At the top of each page (or half-page), identify the item you’re tracking. Then, fill in the information in the columns using the receipts you have on hand. For example, every week I buy the following items:
- Chicken breasts
- 1% Milk gallons
- Fruit and Grain bars
- Bagged lettuce
- Shredded cheese
- Canned cat food
You might have to check the packages in the kitchen for some of it (like the total ounces of cheese, or total pounds in each package of chicken), but fill out as much as you can. The more information, the better.
STEP 4: Repeat Step 3 (Next Week)
Make it a goal to add or update 10 items every week to your price book. Use your receipts or during your trips to update the items from last week or add new items if you find you have more regularly purchased items.
Should you read the circulars if you have no intention of buying? Absolutely! It’s a SUPER easy way to learn the price of items without ever stepping foot in the store. Then when you ARE ready to buy, you know how much (or how little) it can be purchased for.
STEP 5: Shop According to the Price Book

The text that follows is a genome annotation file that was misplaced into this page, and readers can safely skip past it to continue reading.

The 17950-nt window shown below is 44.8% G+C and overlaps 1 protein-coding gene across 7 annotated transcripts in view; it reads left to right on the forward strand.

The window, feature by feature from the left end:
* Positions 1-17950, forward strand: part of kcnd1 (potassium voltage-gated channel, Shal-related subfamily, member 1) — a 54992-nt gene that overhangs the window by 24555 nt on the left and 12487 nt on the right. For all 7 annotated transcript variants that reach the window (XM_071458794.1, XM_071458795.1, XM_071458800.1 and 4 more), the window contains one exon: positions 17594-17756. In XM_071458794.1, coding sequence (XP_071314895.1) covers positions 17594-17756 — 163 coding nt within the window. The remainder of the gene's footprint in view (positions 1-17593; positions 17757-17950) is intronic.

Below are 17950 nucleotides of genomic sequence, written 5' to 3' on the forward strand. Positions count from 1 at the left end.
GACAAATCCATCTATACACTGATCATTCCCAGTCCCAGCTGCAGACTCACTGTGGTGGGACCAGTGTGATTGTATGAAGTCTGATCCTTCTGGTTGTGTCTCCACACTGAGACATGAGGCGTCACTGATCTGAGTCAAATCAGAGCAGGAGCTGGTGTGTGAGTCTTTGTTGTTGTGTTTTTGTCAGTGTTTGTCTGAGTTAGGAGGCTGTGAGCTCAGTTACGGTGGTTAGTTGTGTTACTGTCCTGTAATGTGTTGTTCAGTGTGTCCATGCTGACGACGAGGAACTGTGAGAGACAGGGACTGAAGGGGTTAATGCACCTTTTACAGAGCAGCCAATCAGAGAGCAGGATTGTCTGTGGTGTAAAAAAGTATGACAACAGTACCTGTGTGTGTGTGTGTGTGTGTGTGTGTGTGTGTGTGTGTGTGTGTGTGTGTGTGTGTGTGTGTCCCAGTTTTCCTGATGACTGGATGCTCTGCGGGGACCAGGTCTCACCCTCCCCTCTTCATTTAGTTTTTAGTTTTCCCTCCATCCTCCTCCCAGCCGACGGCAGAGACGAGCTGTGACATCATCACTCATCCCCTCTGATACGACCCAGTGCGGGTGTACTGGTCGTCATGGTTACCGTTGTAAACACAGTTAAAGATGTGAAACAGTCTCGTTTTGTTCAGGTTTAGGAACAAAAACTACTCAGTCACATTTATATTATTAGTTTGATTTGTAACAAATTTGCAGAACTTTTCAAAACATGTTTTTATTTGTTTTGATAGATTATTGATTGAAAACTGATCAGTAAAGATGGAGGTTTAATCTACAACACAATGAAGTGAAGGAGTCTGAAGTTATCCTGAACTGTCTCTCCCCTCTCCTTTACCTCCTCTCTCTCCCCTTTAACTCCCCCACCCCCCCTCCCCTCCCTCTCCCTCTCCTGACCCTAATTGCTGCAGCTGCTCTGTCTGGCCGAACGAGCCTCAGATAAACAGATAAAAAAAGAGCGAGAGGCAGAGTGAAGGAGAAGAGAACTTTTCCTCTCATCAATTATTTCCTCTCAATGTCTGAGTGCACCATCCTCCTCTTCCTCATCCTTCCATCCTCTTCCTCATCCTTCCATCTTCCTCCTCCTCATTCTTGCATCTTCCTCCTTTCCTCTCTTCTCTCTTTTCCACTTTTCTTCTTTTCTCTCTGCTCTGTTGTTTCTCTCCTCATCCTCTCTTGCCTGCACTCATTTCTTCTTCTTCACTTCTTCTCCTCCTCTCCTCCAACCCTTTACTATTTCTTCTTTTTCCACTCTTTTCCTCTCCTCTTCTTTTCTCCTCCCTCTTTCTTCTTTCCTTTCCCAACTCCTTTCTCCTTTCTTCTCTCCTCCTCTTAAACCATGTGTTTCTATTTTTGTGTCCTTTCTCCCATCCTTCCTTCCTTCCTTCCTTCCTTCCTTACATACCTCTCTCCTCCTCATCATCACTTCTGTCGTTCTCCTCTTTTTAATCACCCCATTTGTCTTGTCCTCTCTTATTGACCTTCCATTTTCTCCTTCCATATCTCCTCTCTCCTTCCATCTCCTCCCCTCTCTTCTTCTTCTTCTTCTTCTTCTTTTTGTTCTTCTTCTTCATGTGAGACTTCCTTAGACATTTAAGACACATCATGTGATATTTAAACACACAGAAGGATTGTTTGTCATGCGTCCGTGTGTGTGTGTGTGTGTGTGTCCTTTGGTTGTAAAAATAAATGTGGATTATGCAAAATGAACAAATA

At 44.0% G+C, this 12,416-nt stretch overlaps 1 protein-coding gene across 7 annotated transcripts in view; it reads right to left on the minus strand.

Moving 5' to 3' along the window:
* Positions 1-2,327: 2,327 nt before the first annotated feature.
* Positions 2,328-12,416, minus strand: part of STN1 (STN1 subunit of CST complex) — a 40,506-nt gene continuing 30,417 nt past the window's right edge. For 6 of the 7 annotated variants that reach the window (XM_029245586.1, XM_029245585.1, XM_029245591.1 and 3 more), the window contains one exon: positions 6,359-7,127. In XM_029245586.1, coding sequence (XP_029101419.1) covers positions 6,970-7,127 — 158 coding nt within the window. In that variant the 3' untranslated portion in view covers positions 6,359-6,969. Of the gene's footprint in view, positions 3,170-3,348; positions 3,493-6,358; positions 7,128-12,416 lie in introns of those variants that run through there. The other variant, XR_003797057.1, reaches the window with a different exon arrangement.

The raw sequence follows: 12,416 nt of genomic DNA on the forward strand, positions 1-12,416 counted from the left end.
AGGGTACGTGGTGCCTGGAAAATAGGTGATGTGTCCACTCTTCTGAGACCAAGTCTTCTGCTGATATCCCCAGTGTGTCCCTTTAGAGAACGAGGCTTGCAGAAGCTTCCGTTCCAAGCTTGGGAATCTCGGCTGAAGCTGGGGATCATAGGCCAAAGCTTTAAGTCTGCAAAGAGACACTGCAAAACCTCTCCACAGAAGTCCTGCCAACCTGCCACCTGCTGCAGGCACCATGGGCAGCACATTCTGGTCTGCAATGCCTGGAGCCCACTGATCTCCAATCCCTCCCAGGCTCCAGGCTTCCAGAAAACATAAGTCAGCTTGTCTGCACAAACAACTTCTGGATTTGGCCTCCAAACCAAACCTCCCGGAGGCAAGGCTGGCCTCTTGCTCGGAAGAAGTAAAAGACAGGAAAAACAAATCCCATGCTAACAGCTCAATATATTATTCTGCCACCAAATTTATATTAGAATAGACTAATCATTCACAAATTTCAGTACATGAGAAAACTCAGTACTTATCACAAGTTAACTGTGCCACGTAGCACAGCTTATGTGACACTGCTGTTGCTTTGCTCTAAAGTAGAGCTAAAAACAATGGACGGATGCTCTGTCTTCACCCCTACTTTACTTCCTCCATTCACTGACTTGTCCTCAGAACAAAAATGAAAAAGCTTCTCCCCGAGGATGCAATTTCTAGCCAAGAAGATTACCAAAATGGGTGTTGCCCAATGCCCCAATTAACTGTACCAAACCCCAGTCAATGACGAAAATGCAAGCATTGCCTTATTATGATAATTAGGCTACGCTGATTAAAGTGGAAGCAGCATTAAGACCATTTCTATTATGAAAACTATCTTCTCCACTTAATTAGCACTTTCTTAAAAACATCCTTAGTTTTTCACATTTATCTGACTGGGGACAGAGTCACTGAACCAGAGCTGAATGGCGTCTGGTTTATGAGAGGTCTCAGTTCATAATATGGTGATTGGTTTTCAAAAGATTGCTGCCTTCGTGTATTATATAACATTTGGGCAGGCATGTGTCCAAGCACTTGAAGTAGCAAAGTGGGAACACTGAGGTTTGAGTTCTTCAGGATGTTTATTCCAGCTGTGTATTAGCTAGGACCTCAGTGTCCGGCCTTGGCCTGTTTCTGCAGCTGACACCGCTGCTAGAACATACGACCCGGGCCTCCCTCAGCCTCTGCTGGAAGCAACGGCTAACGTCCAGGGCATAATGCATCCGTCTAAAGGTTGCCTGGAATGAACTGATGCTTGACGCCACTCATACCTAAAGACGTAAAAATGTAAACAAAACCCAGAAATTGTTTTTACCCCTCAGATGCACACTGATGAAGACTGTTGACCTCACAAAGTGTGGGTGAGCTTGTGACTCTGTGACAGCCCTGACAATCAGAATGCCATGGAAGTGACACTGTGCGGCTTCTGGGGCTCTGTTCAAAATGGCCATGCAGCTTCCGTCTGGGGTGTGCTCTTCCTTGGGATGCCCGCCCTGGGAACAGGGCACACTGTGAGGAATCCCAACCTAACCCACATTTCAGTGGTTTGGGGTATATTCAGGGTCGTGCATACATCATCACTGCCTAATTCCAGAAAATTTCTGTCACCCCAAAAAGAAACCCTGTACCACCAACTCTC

Finally, it’s time to put your book into action. Before buying something, or even adding it to your grocery list, consult your price book.
- Has the price of canned garbanzo beans steadily gone up? Maybe it’s time to look into dry beans instead.
- Grass-fed ground beef on sale this week but your recipe calls for a more expensive ground turkey? Make a swap in the meal plan (or just substitute!).
- Are strawberries on sale? Check your price book to see if the deal is really one worth spending your money on!
Price books don't have to be fancy, or complicated. Just like any other tool in your domestic arsenal it just has to work. Price books can be a tremendous help in seeing trends and the true cost of items. The most important thing for you to do is to just get one and use it!
Would you like a free downloadable simple price book to get you started? kallista has put together a set in a few color themes for you to pick from!
Do you have a price book? Do you record any other information in it?